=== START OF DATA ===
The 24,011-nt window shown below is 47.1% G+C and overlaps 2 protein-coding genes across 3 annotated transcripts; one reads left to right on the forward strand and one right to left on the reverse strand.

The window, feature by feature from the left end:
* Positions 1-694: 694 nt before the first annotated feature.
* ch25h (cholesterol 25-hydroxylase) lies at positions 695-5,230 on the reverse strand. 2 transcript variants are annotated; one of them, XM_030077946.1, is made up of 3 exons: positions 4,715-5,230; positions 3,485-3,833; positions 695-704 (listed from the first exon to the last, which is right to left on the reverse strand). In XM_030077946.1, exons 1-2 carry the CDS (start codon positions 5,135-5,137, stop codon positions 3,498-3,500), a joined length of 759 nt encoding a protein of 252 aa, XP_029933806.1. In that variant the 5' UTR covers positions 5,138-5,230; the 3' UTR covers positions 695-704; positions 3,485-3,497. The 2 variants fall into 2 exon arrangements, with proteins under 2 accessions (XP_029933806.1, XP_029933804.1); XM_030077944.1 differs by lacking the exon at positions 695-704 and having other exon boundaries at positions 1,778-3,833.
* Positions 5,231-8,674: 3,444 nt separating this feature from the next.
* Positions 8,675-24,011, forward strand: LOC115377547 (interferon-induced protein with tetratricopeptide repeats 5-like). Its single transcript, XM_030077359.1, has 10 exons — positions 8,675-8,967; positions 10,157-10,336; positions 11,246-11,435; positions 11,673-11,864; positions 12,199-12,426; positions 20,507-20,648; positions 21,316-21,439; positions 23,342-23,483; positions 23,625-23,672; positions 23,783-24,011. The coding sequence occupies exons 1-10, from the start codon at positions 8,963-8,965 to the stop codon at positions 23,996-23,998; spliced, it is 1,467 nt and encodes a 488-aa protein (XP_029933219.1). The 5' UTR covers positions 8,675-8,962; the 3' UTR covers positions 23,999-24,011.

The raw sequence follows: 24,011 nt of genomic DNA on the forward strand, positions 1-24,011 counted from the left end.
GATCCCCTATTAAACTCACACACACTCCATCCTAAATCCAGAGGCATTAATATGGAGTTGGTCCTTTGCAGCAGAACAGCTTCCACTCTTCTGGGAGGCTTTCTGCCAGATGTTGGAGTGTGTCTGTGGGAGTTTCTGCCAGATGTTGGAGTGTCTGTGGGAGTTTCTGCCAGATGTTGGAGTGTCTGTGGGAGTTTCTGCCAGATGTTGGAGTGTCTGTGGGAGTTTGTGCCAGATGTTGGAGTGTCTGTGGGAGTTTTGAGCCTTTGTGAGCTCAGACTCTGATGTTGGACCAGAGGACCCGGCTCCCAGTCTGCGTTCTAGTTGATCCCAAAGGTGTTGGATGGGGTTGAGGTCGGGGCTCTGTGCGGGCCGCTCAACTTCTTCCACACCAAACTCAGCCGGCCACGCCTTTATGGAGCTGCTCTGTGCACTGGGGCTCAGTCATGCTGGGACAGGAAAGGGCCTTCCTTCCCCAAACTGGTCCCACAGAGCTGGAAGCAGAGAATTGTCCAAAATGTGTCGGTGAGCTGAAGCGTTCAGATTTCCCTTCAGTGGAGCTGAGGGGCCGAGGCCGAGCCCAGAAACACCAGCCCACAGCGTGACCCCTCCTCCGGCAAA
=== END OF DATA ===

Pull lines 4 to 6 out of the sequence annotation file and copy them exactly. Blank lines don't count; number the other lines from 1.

* ch25h (cholesterol 25-hydroxylase) lies at positions 695-5,230 on the reverse strand. 2 transcript variants are annotated; one of them, XM_030077946.1, is made up of 3 exons: positions 4,715-5,230; positions 3,485-3,833; positions 695-704 (listed from the first exon to the last, which is right to left on the reverse strand). In XM_030077946.1, exons 1-2 carry the CDS (start codon positions 5,135-5,137, stop codon positions 3,498-3,500), a joined length of 759 nt encoding a protein of 252 aa, XP_029933806.1. In that variant the 5' UTR covers positions 5,138-5,230; the 3' UTR covers positions 695-704; positions 3,485-3,497. The 2 variants fall into 2 exon arrangements, with proteins under 2 accessions (XP_029933806.1, XP_029933804.1); XM_030077944.1 differs by lacking the exon at positions 695-704 and having other exon boundaries at positions 1,778-3,833.
* Positions 5,231-8,674: 3,444 nt separating this feature from the next.
* Positions 8,675-24,011, forward strand: LOC115377547 (interferon-induced protein with tetratricopeptide repeats 5-like). Its single transcript, XM_030077359.1, has 10 exons — positions 8,675-8,967; positions 10,157-10,336; positions 11,246-11,435; positions 11,673-11,864; positions 12,199-12,426; positions 20,507-20,648; positions 21,316-21,439; positions 23,342-23,483; positions 23,625-23,672; positions 23,783-24,011. The coding sequence occupies exons 1-10, from the start codon at positions 8,963-8,965 to the stop codon at positions 23,996-23,998; spliced, it is 1,467 nt and encodes a 488-aa protein (XP_029933219.1). The 5' UTR covers positions 8,675-8,962; the 3' UTR covers positions 23,999-24,011.